Then before anybody could do anything, foam began spewing from the camel’s mouth, it made a gurgling sound - then for a second it stopped moving and remained balancing on its’ rear legs … then with a loud plopping sound it dropped to the ground … stone dead.    Narrowly missing the injured man as it fell to earth the weight of the huge animal destroyed the remainder of the water, food and other necessities it had been carrying.  

   Ranji, the man with the broken arm, had noticed Nardoon appearing to pat the rear of the now dead camel just prior to the animal’s strange behaviour.   He hadn’t put much thought into the matter until he saw the glint of reflected sunlight that had bounced off something in the guide’s hand, but before he had a chance to identify what he had been holding, the camel had reared and the entire episode was wiped out of his mind – along with the use of his arm.

   Eventually, the stretcher assembled, the men assumed a position along its length, including the man with the broken arm, and began the arduous task of moving it as they made their way on foot, under the directions of their guide.

   Initially they moved with vigour, certain that their quarry was so near that they could smell it … in their minds they could almost reach out and touch it … but they were still to be disappointed.   For what seemed like a lifetime they traversed the mountain base.  Their ill prepared footwear constantly slipping on the loose stones; making little headway as the increasing winds blew huge chunks of abrasive sand at them, half blinding them, and creating numerous cuts and abrasions on their exposed skin … and the hot, baking sun was now almost completely overhead.

   Every step, in every direction, of their long, strenuous trek to this inhospitable site had been fraught with danger.   By now they were certain that their task was being monitored and disrupted by forces that they had not reckoned with.    Forces that were hell bent on preventing them from reaching their goal and fulfilling their destiny.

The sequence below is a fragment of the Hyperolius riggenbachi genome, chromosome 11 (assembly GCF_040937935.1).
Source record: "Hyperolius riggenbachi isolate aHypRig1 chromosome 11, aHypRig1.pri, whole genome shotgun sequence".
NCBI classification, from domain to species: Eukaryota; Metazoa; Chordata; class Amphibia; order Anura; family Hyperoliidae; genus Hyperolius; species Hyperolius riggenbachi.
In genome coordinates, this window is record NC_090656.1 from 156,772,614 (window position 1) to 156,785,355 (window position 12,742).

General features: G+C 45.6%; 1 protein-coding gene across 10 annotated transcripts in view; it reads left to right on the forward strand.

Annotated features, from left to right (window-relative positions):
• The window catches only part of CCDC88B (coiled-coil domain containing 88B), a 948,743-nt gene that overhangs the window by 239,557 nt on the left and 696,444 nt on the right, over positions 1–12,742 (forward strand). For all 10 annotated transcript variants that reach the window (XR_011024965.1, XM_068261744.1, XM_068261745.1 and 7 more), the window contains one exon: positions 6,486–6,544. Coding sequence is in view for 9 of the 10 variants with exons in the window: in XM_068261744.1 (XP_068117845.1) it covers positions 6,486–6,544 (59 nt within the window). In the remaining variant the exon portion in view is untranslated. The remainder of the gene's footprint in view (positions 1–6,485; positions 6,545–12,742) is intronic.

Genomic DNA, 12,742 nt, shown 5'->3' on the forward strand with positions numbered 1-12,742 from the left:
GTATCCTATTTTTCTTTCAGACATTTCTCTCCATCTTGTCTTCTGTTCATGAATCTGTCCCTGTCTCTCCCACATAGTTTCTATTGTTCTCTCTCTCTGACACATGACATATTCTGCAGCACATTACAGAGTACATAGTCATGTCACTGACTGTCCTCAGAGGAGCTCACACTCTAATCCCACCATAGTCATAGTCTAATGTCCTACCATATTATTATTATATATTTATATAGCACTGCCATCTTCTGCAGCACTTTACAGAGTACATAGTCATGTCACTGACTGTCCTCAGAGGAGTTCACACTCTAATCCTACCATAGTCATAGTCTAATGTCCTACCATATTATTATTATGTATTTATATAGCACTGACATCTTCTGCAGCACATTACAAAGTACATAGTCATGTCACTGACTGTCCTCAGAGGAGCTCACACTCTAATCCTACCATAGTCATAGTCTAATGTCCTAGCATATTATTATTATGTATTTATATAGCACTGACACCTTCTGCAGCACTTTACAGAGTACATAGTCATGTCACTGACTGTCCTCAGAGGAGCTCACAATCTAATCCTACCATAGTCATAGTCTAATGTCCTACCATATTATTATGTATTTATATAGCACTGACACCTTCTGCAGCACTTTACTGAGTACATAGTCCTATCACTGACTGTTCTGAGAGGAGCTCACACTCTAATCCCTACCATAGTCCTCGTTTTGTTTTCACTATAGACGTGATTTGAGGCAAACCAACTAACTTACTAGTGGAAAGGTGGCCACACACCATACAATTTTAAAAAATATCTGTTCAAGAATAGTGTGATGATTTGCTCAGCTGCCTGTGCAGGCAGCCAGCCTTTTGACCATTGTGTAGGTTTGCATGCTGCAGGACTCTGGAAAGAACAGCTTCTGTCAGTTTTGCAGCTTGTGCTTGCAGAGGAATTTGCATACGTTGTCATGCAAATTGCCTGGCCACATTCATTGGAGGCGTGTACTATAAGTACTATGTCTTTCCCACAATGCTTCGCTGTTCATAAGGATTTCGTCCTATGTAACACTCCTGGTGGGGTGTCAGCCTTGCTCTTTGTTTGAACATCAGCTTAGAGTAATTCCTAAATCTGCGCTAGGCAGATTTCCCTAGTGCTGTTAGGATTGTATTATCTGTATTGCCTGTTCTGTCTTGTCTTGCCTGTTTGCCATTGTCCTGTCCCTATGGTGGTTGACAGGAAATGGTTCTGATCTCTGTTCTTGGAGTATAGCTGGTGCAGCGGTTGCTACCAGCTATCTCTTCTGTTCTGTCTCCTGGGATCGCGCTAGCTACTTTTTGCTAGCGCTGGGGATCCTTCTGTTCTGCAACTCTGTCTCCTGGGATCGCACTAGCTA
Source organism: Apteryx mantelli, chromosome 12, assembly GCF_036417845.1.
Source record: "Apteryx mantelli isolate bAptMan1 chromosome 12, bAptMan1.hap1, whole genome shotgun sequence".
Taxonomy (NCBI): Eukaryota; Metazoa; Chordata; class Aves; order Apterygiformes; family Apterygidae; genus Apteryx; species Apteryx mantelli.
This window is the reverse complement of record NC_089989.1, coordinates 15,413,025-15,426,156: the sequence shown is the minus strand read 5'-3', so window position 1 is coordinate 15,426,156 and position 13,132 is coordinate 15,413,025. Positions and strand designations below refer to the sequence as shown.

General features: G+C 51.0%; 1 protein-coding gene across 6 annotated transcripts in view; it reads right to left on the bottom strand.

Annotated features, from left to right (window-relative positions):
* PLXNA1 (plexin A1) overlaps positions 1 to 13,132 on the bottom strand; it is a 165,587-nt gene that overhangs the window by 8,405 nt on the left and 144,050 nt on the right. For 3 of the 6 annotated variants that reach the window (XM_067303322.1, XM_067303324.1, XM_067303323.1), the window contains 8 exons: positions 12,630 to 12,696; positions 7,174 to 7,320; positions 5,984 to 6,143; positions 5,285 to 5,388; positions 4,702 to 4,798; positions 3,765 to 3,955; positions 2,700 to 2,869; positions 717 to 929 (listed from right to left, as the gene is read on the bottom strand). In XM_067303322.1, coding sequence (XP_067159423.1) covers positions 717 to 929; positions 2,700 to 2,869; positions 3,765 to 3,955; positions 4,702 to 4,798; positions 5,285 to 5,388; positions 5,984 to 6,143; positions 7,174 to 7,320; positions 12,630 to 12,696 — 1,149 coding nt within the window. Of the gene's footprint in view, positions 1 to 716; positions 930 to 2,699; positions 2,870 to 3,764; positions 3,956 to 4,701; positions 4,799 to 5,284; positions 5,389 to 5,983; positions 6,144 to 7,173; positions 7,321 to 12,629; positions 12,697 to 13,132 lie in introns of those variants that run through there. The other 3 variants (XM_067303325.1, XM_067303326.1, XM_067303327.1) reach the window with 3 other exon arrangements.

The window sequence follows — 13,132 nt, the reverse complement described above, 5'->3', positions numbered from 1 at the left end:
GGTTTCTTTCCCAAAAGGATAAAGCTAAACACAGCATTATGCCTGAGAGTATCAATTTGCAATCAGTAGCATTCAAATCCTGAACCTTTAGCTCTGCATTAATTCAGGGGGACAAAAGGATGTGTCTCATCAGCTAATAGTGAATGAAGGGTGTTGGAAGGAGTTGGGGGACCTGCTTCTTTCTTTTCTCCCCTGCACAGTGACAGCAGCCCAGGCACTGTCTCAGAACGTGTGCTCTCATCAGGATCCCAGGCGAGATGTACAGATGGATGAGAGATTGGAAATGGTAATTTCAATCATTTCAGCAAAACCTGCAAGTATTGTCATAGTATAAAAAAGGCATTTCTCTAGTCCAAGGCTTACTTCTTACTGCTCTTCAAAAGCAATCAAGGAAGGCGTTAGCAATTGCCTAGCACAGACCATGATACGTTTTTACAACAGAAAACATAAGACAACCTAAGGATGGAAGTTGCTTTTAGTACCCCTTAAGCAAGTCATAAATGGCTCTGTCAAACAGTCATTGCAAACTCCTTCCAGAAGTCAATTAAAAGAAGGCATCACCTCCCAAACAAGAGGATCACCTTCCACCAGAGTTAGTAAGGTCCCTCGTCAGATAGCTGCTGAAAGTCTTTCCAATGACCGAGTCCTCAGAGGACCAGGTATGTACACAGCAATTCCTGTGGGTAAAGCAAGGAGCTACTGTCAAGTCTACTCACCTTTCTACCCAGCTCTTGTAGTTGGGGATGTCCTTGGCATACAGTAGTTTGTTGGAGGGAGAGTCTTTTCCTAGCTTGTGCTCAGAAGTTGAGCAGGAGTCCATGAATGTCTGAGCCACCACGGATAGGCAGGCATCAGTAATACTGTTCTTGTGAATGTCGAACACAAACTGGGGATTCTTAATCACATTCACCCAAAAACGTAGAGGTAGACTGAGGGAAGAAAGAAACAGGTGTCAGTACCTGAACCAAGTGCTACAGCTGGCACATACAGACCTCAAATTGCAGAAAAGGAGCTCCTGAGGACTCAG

Now, as close to their final destination as they could get, they still felt there were ominous signs warning them not to go on.  The dust storm that was slowing them down could soon be followed by the violent desert storm which had been threatening them since the rising of the morning sun … and judging by the odd rumbles that could clearly be heard … it was not far away.

   Heavy rain in this area could easily cause flash flooding, and that would almost destroy their chances of achieving success. There would be no way possible to transfer their treasure through water … certainly not by hand, and even with the camels it would be way too heavy to drag behind them if the sand below was soggy.   As it was, they had been uncertain that they would be able to move it on dry land without causing damage to it.   Their master had long warned them of the danger involved in transporting it once they had located it and he had constantly reiterated the need to have no damage done to it whatsoever.   Their lives were at risk should they not heed his warnings, he had told them.

   But for the moment their problems were put behind them as their guide excitedly announced they had reached the cavern where his dream had prophesied they would successfully find the object of their quest. “Here! This is the one.” Nardoon cried out jubilantly.

   The men put down the stretcher, and, with great excitement, followed Nardoon as he made his way towards the entrance to the cave, but their excitement quickly dispersed when they confronted the dark, unwelcoming, musty hole in the mountain.   Their minds were in confusion as they stared into the eternal darkness, for as hard as they looked they could not see an end to it.   The narrow corridor seemed to lead to the very bowels of the mountain and they were mistrusting of the guide, feeling he was leading them into a trap.   But, as if reading their collective thoughts, Nardook stopped and smiled at the men, his eyes glinting in the rare shaft of light that was following them down the corridor.   “It is safe,’ he said happily, ‘it is deceptive in its appearance.   The corridor veers to the right just a few steps further along.  There you will find your statue.’

   “How will we see anything?” the leader snapped.  “It will be as dark as a tomb in there.”

   “Fear not, Master.  There are holes in the wall that allow the outside light to filter in to the part of the cave where the statue awaits you.   You will be able to fulfil your quest once you have entered the main cave.”